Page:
Wise Words for the Earth: Geopoetry


Wise Words for the Earth: Geopoetry

An extended edition of this article appears on Victoria Field’s website, The Poetry Practice

The following is a report of the Canterbury and East Kent Wise Words workshops – Fabric of the Earth and Life on Earth – that took place in the Beaney Library during the Canterbury Festival on Saturday, 29th October:

The Wise Words for the Earth workshops were run by Victoria Field – a writer, poetry therapist and researcher who founded Wise Words for Wellbeing in 2012 – and Helen Nattrass – a geologist, engineer, and the current co-ordinator of the weekly Wise Words for Wellbeing workshops in Canterbury Library. Both participated in the Geological Society’s Geopoetry event in London in 2011, and Helen was a speaker at Geopoetry 2020.

The aim of the geopoetry workshops was to engage with the questions of deep time and human creativity, using the material wonders of rocks and fossils alongside poems and creative writing. The intention was to bring mind and body, soul, imagination and emotions into an exploratory space.

Geopoetry is the poetry with the Earth at its centre; and for these workshops, the attendees were all given a variety of rocks and fossils to guide them in their writing.

The workshops were each attended by 11 people, 8 came to both workshops and 3 each attended either morning or afternoon. There was a wide age range (20s-over 90), experience and background. Around half were attendees of local writing groups and others came via the festival or CCCU.

A handling set of rocks and fossils were loaned by the Sedgwick Museum of Earth Sciences in Cambridge. Helen introduced these and gave some background history of rock formations and the geology of Kent in the morning, and of fossils, ephemerality and persistence. Victoria introduced poems by Alyson Hallett, Mary Oliver and P.K. Page and text by Robert Macfarlane, using these as prompts for writing.

The workshops were offered on a donation basis and raised £112.24 for Canterbury & East Kent Wise Words, which offers writing and wellbeing opportunities in the Canterbury area. Thank you to the Library for use of the room and the festival for publicity.

Image description: a discussion about the Jurassic fish

These pieces of creative writing were produced during the workshops:

I FEEL ALIVE WHEN: I swim in the sea. I feel part of earth’s bounty in the ocean, looking around me at the beauty of the indented landscape with its lovely coves and bays, cliffs and rocky shores. The common terns don’t take much notice of me when I float on my back or do a gentle breast- stroke towards them. It is good to watch them diving for small fish not far from the surface of the calm, translucent water.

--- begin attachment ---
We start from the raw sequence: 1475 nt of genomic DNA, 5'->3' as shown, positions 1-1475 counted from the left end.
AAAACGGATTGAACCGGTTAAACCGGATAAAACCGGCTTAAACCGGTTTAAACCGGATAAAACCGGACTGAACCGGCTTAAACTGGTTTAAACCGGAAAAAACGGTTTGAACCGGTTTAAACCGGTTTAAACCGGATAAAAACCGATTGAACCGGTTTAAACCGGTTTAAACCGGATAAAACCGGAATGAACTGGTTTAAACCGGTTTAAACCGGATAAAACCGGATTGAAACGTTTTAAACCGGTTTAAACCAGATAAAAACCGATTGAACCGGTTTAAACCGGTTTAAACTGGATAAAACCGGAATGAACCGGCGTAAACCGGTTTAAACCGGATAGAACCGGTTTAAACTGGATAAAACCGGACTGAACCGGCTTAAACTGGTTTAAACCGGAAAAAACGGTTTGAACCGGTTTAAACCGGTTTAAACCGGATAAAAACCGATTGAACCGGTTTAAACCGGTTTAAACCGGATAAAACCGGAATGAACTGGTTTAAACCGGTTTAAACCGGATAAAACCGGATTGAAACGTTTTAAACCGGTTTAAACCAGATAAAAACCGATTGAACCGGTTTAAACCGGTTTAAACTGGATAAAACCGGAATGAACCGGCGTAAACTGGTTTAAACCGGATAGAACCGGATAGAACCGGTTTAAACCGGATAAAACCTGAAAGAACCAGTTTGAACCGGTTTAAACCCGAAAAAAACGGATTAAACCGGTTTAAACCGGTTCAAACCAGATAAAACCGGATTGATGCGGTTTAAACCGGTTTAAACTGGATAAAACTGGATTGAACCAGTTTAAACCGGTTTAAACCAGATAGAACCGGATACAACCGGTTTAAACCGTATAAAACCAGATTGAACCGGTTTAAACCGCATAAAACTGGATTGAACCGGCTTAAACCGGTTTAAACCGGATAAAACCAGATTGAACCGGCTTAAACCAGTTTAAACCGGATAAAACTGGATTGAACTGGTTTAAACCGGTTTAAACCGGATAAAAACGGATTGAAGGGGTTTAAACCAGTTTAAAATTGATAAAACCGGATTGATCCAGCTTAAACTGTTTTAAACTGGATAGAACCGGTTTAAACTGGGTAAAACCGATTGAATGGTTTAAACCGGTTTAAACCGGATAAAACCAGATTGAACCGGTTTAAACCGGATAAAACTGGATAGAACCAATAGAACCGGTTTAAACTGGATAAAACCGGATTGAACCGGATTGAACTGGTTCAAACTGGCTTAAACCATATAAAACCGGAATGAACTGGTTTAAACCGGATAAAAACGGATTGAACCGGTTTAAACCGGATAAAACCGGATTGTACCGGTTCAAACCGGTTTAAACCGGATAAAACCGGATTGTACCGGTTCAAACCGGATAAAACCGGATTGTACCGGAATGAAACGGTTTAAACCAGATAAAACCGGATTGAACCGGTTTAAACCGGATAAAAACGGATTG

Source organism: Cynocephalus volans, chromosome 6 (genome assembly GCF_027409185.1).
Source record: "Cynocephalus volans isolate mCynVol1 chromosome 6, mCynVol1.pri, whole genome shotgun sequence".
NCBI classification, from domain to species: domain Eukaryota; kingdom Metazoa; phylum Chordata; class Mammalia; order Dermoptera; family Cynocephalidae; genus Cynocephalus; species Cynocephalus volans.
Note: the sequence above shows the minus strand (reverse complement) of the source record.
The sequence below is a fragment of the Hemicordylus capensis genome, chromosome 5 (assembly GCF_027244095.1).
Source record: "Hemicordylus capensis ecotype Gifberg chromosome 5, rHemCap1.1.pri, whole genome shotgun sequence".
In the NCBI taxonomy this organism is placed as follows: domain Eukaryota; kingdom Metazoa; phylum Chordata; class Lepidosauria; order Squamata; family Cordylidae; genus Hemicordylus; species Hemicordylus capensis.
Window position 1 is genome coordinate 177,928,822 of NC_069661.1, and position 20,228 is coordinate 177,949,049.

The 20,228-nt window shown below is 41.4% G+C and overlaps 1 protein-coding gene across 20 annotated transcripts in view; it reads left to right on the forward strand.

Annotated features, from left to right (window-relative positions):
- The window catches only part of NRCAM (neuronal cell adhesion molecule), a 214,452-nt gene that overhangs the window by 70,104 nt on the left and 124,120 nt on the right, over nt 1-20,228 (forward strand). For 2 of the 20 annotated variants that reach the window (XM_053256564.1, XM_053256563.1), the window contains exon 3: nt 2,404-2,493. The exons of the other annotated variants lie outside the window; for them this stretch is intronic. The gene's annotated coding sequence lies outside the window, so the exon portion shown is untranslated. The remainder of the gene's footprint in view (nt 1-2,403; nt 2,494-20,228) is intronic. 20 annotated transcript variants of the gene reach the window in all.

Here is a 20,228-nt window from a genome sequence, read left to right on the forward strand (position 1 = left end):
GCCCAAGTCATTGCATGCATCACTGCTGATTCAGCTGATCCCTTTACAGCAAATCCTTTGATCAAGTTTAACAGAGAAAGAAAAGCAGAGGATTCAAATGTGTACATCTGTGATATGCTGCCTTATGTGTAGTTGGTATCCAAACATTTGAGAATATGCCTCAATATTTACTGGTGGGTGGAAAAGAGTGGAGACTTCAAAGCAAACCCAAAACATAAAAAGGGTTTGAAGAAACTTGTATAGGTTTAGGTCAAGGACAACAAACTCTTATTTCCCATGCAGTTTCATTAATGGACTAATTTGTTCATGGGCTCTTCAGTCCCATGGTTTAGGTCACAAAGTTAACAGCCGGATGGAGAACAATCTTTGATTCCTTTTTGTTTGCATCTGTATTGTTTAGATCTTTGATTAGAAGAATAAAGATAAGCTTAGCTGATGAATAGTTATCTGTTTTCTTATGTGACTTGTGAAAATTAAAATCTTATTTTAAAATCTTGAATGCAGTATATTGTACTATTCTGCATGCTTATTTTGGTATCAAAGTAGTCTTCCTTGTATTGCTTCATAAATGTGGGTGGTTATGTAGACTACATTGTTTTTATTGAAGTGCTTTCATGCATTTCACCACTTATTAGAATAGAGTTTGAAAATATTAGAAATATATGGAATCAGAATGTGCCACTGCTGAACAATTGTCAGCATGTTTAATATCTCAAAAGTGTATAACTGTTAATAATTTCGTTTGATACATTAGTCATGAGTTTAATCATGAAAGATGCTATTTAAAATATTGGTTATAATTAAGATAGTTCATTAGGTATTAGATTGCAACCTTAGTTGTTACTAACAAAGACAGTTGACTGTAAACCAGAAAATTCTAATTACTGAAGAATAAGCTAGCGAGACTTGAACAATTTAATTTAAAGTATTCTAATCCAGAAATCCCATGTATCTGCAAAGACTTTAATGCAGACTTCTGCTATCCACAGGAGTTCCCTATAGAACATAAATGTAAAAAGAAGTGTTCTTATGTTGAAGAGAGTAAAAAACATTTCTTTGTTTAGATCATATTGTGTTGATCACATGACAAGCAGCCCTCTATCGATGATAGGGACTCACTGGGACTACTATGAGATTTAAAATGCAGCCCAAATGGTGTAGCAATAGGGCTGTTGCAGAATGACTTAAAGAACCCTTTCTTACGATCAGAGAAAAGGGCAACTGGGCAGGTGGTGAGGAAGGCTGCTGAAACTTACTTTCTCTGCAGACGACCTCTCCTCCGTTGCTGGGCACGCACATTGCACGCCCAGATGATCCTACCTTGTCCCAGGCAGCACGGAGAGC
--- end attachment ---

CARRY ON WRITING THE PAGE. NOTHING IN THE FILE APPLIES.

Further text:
I feel far more alive, though, when the sea is rough with cresting waves and surf crashing on to the shore.

Wendy Blanchet


long agile legs
eye sockets – you can see
large mouth
traces of webbed toes
bulbous body
space for air or not-air
special lungs
living on land, in water
amphibian filigree skeleton
a swimmer a hopper
rana rana
I can swim and hop
but not as well as you
rana rana

Helen Nattrass

Today I am CLAY. As a child, I would find lumps of yellowish-brown clay in the garden. I soon realized that I could form this different- coloured earth into many shapes, and it would lock together, staying put as a form. Little pots with moss pressed into the surface would form a bowl for a woodland root of primrose for my mother, on Mothering Sunday, or would help to make an Easter Garden cave with the stone rolled away, not to mention the varied array of little animals and birds I could shape with my small hands.

If I were made of clay, I could be bent and moulded to another’s will. I don’t think I would like that at all. Underneath, I am sure I am made of firmer stuff. I would like to think I am rock hard as of granite- obdurate and steadfast. Whenever I have tried to chip away at granite, it was in vain. The crystals are so interlocked and have been so firmly fused together in their creation.

Wendy Blanchet


most precious and rare
perfect crystals, maybe gems
tourmaline zeolites
and mica, muscovite
platy flaky opaque
striated in the horizontal
slowly cooled from the earth’s cauldron
slowly grown in the rich mineral dross
prized and treasured
waiting for the knowing seeker

Helen Nattrass

For more information on the growing movement of geopoetry, we recommend taking a look at the Geology Society’s Why Geopoetry article and the Scottish Centre for Geopoetics website.

By Victoria Field and Helen Nattrass

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